My criticism is of the musical itself, not of the Woodland Opera House production, which is excellent. The stage show does not allow for character development, and uses unbelievable situations. For example, it is “loathe at first sight” for Betty and Bob and it only takes overhearing a song lyric for Betty to turn around and fall madly in love with him.
The show also introduces songs not in the movie, which add little, don’t advance the plot and make a long show even longer; it clocks in at about three hours.
However, all that said, director Jeff Kean has done a beautiful job with what, according to audience reaction, was a very popular musical.
It is difficult to step into the shoes of such iconic performers as Bing Crosby, Rosemary Clooney, Danny Kaye and Vera Ellen, but Kean has found a quartet that do quite well. Scott Woodard, as Bob Wallace, is a crooner in the classic sense and has a smooth likability. Matt Kohrt, as Bob’s partner Phil Davis, is a talented hoofer with a pleasant demeanor who works well with Woodard.
Catherine Nickerson, as Betty Haynes, is new to the Opera House; she has a lush voice and can belt out a torch song with the best of them. Her sister Judy, as played by Kirsten Myers, is as cute as a button and is a good match in the dancing department for Kohrt.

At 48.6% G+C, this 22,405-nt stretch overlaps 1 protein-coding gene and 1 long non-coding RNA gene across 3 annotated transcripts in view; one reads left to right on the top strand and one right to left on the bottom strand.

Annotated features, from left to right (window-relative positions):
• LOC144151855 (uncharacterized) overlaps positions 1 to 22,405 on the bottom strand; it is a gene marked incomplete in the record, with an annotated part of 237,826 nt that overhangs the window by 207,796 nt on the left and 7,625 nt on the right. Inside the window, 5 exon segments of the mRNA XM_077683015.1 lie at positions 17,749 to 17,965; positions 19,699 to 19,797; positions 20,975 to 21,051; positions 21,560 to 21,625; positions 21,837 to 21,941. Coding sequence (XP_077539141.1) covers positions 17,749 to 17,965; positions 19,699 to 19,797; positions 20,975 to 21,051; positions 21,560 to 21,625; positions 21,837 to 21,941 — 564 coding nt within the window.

As she did in the recent “Sound of Music,” Nancy Agee steals the show as Martha Watson, who helps run the inn in Vermont where the four performers find themselves. An old song-and-dance woman with a heart of gold, “Motormouth Martha” lights up the stage whenever she opens her mouth.
Steve Cairns gives a solid performance as Henry Waverly, the general “who stopped being a general” and is trying to make a go of it in this Vermont inn.
Devon Hayakawa plays little Susan Waverly, the general’s granddaughter. She is precocious and talented and does a great rendition of “Let Me Sing and I’m Happy.”
Chris Taloff, as Ezekiel, the slow-moving, slow-talking stage hand, turns what appears to be a genuine broken arm into something that makes his character even funnier.
Allison Ruanto and Kara Sheldon are the oversexed chorus girls, Rita and Rhoda, who spend most of their time giggling.
This is a lushly costumed show, with costumes designed by Denise Miles. The women’s fashions for the “Sisters” number are particularly beautiful, and Agee is a stand-out in her red lamé dress for the finale.
Sets, on the other hand, are just utilitarian. With so many scenes requiring different sets, set designer John Bowles had to sacrifice detail for ease of movement (and gets credit for fairly quick set changes).
Choreographer Staci Arriaga has given us some outstanding production numbers, much more complicated than one is used to seeing in a community theater. Woodland is fortunate, indeed, that its classes for young people include tap dancing, because the tap numbers, particularly the show-stopping “I Love a Piano” are simply outstanding.
The nine members of the ensemble — Eva Sarry, Kimmie Ruanto, Spenser Micetich, Julia Stapp, Crissi Kessler, Jenny Lillge, Erik Catalon, Shane Wright and Eric Alley — work so well throughout the show that they deserve having their names included.
Music director James C. Glica-Hernandez’s orchestra appears to be 12 strong, though only nine are mentioned in the program. The fuller orchestra gives a professional sound to the production.
With the Opera House all spruced up in Christmas finery, draped with greenery and lights and full of holiday cheer, this is a great way to treat the family to a Christmas classic. It hits high marks on so many points that it’s a real keeper.